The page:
Italy’s largest bank Intesa Sanpaolo is close to getting Moscow’s approval to transfer its Russian business to local management, a source familiar with the situation told Reuters.
Intesa earlier said it was working on “selecting counterparties” to which to transfer its Russian business, but did not disclose progress on the matter. A spokesman for Intesa Sanpaolo declined to comment.
Under Russian law, deals by foreign banks from “unfriendly” countries to sell local businesses must be approved by Vladimir Putin. Putin’s decree authorizing the sale of Intesa Sanpaolo’s Russian subsidiary is still awaited and there is no certainty it will be granted, the source told Reuters, requesting anonymity.
Intesa serves corporate clients in Russia, where it had about 980 employees in 28 branches at the start of last year.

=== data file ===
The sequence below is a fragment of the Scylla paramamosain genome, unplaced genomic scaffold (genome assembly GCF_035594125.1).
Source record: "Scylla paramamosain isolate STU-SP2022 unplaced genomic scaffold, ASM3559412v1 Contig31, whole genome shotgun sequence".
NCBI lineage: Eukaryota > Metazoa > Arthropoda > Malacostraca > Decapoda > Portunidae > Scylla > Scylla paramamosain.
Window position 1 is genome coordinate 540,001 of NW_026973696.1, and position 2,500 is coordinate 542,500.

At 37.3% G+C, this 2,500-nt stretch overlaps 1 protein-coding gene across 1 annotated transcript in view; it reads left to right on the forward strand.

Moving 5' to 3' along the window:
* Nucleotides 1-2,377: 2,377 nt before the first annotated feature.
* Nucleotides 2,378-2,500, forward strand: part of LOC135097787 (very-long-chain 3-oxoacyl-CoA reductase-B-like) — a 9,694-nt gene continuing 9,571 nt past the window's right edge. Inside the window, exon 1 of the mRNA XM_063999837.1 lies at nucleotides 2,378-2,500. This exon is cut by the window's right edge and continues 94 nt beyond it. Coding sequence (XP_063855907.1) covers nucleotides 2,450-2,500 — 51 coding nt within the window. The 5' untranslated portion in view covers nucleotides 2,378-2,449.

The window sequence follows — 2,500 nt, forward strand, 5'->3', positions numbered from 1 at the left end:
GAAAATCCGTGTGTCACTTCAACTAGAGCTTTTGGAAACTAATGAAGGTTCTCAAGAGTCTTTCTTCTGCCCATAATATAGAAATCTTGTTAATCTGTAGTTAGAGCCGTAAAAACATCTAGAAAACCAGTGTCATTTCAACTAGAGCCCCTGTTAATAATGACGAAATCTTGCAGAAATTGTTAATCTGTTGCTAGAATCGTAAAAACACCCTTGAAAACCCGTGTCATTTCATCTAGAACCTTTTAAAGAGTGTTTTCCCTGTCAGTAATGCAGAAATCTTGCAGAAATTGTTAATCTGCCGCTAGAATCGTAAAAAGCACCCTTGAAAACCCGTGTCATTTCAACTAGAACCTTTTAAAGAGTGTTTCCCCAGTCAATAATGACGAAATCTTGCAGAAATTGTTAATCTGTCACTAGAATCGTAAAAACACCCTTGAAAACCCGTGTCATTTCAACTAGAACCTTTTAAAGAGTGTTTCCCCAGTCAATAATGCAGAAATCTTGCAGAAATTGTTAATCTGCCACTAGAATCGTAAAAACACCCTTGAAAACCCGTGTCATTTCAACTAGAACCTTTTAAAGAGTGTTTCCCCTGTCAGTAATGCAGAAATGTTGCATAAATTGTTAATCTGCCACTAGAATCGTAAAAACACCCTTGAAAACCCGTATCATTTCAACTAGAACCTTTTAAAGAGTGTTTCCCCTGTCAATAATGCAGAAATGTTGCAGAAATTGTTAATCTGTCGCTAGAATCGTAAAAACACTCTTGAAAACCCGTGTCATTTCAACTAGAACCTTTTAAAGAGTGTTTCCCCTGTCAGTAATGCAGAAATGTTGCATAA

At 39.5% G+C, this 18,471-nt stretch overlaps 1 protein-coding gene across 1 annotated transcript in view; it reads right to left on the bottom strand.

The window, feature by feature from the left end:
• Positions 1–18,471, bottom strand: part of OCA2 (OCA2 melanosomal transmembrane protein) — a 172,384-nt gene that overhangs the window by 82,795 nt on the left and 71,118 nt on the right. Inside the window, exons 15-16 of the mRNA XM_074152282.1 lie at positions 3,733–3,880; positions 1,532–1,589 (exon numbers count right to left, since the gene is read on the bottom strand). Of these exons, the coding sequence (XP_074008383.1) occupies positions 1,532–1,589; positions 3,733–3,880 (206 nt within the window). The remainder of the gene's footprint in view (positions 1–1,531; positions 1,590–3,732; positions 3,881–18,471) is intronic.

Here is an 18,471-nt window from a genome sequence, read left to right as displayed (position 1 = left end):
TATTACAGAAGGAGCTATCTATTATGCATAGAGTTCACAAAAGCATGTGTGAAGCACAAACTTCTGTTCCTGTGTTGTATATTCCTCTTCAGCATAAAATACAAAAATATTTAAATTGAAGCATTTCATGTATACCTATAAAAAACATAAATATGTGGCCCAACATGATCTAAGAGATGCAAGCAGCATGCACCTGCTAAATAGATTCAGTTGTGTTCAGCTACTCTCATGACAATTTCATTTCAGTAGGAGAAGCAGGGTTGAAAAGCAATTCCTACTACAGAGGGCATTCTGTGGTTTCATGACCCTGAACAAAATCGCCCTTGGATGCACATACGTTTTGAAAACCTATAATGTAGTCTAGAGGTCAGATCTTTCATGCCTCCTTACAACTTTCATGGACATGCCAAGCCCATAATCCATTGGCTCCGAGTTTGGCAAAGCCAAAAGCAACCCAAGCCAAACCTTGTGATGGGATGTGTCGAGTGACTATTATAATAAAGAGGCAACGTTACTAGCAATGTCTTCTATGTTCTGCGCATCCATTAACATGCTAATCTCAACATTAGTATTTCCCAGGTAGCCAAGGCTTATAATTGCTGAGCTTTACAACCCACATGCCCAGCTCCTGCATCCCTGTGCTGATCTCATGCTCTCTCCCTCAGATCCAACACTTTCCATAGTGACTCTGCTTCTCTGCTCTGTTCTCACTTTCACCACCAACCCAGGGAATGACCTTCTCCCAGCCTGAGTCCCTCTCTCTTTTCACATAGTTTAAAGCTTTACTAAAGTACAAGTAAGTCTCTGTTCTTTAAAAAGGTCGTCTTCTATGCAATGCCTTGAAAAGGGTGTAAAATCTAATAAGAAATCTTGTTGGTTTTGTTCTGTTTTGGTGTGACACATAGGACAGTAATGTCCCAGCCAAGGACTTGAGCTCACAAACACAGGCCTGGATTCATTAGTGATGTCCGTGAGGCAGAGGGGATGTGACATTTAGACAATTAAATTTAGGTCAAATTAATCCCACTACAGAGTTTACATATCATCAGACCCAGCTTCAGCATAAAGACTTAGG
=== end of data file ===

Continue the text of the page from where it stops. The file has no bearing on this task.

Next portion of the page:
Under pressure from European banking supervisors to cut ties with Russia, Intesa has been working to reduce its risks, including cross-border loans. At the end of June, Intesa had €700 million in cross-border loans to Russian clients, net of provisions and export credit guarantees, down 77% from last year. Overall, Russia accounts for just 0.2% of client loans across the bank.
In early August, Intesa said it was closing its Moscow office, adding that this would not affect its local “subsidiary” bank, which continues to operate.